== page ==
French Pete Trail
|French Pete Trail|
|Length||9.9 mi (15.9 km)|
|Location||Cascade Range, Lane County, Oregon|
|Designation||Three Sisters Wilderness|
Willamette National Forest
|Trailheads||French Pete Trailhead (west)|
Pat Saddle Trailhead (east)
|Elevation change||about 1,000 feet (300 m)|
|Trail difficulty||easy to moderate|
|Season||late March to mid-December|
|Sights||French Pete Creek|
The French Pete Trail is a 9.9-mile (15.9 km) hiking trail in the valley of French Pete Creek in the Three Sisters Wilderness of western Oregon. The trail passes through low-elevation old-growth forest that was a nationwide political issue in the 1960s and 1970s because of conflicting plans for logging and for wilderness designation, respectively. In 1978, the U.S. Congress passed a bill adding the French Pete area to the Three Sisters Wilderness.
The heavily used trail is in an old-growth forest in the western part of the Three Sisters Wilderness within the Willamette National Forest. At the trailhead at the path's western end, the elevation is 1,850 feet (560 m). Open for hiking from spring through fall, the trail climbs about 1,000 feet (300 m) over 5 miles (8.0 km) and ends 9.9 miles (15.9 km) from the trailhead. French Pete Creek flows beside the trail for the trail's first five miles, approximately. The forest is made up of "gargantuan Douglas firs and 1000-year-old cedars," with an understory that includes sword fern, Oregon grape, and twinflower.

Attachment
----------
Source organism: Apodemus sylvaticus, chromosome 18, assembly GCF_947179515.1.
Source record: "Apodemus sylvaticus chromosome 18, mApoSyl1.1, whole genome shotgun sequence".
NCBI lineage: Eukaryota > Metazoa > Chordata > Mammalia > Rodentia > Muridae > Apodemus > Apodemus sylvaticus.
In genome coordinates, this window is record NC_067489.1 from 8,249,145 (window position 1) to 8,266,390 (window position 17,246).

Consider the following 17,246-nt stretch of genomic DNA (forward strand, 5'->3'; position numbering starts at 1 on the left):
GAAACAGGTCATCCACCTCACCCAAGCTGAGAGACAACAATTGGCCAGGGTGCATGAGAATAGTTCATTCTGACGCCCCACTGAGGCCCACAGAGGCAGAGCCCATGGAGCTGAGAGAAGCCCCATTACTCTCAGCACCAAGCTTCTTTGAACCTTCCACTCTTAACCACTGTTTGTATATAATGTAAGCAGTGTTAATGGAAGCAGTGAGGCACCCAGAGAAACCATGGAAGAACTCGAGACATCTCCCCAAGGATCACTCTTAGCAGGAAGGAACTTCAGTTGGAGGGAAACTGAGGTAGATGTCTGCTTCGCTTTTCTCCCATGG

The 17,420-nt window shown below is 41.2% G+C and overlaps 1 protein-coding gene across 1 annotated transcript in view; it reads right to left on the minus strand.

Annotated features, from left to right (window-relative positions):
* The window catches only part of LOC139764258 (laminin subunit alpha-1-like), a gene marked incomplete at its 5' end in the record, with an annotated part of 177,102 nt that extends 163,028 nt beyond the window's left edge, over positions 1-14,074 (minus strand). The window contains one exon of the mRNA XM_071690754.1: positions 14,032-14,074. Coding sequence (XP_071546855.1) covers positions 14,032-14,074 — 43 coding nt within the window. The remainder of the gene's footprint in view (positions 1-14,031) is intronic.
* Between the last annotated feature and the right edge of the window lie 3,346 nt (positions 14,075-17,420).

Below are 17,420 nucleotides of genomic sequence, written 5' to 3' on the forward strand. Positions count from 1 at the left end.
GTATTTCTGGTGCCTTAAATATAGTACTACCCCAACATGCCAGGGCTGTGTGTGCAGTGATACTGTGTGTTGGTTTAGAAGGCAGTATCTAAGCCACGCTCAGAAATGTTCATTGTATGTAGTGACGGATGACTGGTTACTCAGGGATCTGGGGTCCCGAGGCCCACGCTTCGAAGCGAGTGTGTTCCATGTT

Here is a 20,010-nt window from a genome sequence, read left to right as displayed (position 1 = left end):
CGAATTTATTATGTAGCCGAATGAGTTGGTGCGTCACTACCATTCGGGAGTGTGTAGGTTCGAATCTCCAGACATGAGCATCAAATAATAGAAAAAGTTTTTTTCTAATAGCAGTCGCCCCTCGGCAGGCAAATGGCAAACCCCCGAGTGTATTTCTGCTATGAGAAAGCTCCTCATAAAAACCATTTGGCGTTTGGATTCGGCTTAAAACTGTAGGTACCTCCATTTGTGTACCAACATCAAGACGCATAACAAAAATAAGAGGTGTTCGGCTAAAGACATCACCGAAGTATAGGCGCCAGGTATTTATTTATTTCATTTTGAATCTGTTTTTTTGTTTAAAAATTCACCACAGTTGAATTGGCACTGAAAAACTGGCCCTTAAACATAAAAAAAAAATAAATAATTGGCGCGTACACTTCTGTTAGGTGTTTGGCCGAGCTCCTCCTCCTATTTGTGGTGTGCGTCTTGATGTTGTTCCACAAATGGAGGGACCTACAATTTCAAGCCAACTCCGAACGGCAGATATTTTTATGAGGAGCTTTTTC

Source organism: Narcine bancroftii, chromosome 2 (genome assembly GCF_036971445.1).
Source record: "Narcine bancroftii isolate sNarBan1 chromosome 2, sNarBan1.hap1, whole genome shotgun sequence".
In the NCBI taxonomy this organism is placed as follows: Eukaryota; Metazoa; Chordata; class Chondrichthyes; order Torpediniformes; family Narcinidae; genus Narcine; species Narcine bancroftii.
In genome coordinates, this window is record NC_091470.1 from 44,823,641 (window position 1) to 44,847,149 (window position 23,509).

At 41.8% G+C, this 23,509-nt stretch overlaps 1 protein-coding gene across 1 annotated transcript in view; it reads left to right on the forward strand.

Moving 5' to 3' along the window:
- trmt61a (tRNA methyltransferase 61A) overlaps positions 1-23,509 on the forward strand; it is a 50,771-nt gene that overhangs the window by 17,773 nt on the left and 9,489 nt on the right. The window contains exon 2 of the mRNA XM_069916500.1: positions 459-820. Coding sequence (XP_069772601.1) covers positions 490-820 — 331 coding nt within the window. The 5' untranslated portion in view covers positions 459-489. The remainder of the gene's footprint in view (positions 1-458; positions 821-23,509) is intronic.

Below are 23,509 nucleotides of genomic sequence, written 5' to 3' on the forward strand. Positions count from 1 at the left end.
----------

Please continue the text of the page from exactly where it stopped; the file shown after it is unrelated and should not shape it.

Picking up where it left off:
In 1938, the U.S. Forest Service added 55,620 acres (225.1 km2), including the French Pete area, to the Three Sisters Primitive Area, which had been established in 1937. In 1957, the Forest Service reduced the size of the protected area, removing French Pete from protection, so that more land could be available for timber sales. Conservation advocates sought to regain protection for French Pete. Their frustration with the Forest Service's level of authority over timber production and wilderness areas contributed to the inception and enactment of the Wilderness Act in Congress in 1964. The law created new wilderness areas and controversy over the management for the new areas. It marked the establishment and growth of an activist environmental movement at a time when both logging and recreation were rapidly increasing. The movement is best known for the controversy surrounding management of French Pete.
The Forest Service announced a plan for logging in the valley in 1968. Conservation groups and most local citizens were opposed to the plan. U.S. Senator Bob Packwood, a Republican from Oregon, recommended that the Forest Service abandon it. Groups such as the Oregon Wilderness Coalition and the Save French Pete Committee campaigned for protection of French Pete. The latter group appealed a logging proposal in court, but the appeal was rejected, and instead the logging was only delayed, adding to political tensions.